This is where I’m at right now. I over-acquired and am in the process of letting go and letting go some more until I feel, “This, I can handle.” I don’t think I’m there just yet, but I do feel that I am getting closer. I am now more selective and conscious of my acquiring process, generally moving slower and more deliberately. We take in everything around us every second of every day, and I’m tired of taking things in that make my eyes roll while suppressing a groan and forcing back a headache. I want to be able to have as many things as I can respect and therefore enjoy. It is my precious time and energy that goes into acquiring these things, I should show myself a little respect in maintaining them. There is a major difference between materialism and object appreciation. I maintain there is nothing wrong with having things as long as you can appreciate them and care for them—all of them. Think about the object buried in a corner under a mountain of other objects. Is that object appreciated or even used? Of course not. So, it doesn’t belong in your home and that’s that. There are other people in this world who would appreciate or use such an object. You are denying that person the opportunity to do so by keeping it in a dark and dusty place or hidden by hundreds of other objects.
Here is the thing to remember—getting rid of things and acquiring them, these days, are equally easy. It takes work to acquire so don’t bemoan the work it takes to discard. Just be patient, with you and your things, and you’ll see how it all starts to click quite nicely. Even now, as I sit here typing this, my brain is bringing forth all sorts of things that sit unused, untouched, unnecessary in a drawer, a box, a bin, a bag in my home. Even as I type this, I cringe just a bit at the thought of getting rid of some of them and why? Because I fear I will one day want or need them and won’t be able to replace them. But they were so easy to come by in the first place and I know, in the deepest part of me, they will be easy to replace the day that want or need surfaces. I know it, but I don’t want to admit it because in a way, it’s hard to admit these things came into my house recklessly in the first place. They were overindulgences, plain and simple. Many were bought without specific purpose and funded with money I did not have (and am still paying exorbitant interest on). Some of these things are brand-spanking new, unopened, untouched, unappreciated. But, in the end, I listen to the logical rational voice telling me it’s totally ok to let them go and it’s going to better for me and others in the end anyways.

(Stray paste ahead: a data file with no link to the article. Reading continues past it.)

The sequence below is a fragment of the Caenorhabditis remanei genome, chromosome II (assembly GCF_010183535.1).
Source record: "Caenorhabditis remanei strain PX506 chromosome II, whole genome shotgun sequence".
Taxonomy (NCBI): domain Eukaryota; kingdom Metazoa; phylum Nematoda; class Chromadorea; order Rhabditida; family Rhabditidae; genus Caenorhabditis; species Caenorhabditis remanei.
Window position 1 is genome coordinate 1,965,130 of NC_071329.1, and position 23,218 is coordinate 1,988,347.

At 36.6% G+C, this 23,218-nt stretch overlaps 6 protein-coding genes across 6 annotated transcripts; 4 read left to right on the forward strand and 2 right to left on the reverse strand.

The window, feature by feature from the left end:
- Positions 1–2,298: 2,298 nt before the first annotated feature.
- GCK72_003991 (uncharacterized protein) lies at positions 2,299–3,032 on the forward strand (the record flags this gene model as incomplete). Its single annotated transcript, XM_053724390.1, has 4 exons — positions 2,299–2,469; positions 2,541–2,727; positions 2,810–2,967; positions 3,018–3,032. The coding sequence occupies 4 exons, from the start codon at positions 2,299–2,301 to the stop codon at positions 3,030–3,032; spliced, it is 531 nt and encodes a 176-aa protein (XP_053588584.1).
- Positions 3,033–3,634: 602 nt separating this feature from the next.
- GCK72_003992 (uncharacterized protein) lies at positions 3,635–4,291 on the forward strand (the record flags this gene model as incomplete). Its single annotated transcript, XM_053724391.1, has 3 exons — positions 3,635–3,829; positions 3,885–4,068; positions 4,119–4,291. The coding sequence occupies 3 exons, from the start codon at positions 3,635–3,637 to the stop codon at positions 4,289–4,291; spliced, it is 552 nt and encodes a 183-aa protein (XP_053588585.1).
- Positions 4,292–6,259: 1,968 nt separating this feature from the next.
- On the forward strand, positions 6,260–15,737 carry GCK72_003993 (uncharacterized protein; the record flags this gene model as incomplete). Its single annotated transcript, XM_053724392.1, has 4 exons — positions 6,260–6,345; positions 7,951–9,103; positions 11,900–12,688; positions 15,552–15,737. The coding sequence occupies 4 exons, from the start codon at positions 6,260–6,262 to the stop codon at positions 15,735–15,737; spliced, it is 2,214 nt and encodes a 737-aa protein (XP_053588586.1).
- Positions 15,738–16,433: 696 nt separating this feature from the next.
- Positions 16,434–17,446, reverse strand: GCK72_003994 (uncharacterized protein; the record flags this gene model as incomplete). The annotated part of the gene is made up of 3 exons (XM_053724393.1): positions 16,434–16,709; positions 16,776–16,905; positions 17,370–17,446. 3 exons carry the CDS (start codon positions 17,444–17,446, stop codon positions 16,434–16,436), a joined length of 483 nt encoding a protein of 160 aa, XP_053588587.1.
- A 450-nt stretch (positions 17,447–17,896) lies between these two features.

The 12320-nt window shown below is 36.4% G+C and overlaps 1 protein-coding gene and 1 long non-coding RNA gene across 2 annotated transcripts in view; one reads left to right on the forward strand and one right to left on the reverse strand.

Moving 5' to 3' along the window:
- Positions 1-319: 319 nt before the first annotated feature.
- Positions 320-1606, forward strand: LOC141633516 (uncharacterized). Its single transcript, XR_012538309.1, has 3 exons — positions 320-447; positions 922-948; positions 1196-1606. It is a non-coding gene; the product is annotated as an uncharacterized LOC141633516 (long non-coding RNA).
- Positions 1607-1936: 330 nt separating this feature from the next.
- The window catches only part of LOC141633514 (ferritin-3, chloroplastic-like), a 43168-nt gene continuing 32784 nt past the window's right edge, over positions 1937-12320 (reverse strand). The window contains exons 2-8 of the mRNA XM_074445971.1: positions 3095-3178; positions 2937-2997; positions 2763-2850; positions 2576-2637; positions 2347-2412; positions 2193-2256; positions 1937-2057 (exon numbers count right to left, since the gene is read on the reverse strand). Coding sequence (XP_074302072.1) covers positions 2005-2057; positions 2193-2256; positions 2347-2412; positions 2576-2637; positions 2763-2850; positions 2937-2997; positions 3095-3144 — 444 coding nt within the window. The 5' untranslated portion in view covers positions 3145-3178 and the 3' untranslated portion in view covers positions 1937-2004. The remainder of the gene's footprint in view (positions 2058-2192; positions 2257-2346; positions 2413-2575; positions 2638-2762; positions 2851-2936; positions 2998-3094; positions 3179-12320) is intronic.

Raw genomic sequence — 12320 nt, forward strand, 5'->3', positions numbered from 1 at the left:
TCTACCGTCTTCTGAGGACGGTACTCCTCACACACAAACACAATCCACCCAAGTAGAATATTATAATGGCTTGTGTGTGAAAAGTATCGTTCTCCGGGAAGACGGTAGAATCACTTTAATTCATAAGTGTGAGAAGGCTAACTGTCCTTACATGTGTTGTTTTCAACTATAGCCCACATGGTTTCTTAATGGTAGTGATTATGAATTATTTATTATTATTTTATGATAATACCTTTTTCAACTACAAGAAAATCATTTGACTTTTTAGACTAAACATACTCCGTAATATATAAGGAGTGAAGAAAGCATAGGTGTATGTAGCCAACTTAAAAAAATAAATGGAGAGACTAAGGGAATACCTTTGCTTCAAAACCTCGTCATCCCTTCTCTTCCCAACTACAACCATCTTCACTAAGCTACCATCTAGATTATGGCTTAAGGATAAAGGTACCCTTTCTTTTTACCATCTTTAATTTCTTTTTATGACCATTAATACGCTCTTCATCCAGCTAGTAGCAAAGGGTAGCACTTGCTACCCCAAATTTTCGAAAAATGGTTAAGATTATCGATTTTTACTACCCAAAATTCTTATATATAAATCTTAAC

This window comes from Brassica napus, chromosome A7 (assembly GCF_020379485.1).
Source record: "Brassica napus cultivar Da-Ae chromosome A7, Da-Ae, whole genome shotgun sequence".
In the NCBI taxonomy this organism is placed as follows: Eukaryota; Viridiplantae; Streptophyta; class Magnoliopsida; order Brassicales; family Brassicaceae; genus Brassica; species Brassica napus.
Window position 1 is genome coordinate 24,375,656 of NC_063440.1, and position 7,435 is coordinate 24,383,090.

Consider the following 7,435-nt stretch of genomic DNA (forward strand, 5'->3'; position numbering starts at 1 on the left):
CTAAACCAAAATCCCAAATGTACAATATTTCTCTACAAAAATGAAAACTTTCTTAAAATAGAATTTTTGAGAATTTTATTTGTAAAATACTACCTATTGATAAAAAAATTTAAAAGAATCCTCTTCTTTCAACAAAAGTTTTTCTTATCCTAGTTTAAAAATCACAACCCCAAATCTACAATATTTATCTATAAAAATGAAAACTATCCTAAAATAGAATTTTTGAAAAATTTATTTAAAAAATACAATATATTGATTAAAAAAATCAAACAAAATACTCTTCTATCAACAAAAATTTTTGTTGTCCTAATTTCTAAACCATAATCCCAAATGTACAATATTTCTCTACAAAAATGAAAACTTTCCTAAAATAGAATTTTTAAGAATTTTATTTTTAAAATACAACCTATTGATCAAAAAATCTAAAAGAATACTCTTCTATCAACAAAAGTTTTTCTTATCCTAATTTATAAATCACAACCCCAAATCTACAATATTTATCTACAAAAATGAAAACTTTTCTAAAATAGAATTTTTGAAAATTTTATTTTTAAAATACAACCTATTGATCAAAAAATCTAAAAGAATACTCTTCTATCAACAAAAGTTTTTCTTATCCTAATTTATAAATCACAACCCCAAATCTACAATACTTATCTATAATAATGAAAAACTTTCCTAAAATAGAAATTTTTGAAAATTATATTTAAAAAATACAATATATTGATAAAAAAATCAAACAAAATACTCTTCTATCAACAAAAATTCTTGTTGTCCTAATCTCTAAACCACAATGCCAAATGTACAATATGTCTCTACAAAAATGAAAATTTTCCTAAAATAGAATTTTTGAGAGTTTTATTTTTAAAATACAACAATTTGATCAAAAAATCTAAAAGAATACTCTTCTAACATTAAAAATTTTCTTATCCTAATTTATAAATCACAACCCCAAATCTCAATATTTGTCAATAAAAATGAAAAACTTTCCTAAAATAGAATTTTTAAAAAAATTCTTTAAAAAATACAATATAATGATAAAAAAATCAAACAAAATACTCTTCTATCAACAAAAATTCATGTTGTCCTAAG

So, now you know what I’ll be up to this weekend. There will be no shelf-building as Ex has informed me I won’t see a dime from him until some point in the middle of the month (maybe). There’s no way I can risk spending a dollar that isn’t absolutely necessary in these circumstances. So, instead, I will be going through more of my things, setting them aside for someone else to use and appreciate, and taking the time to show some of the things I do keep a little bit of appreciation and care. What will you be doing?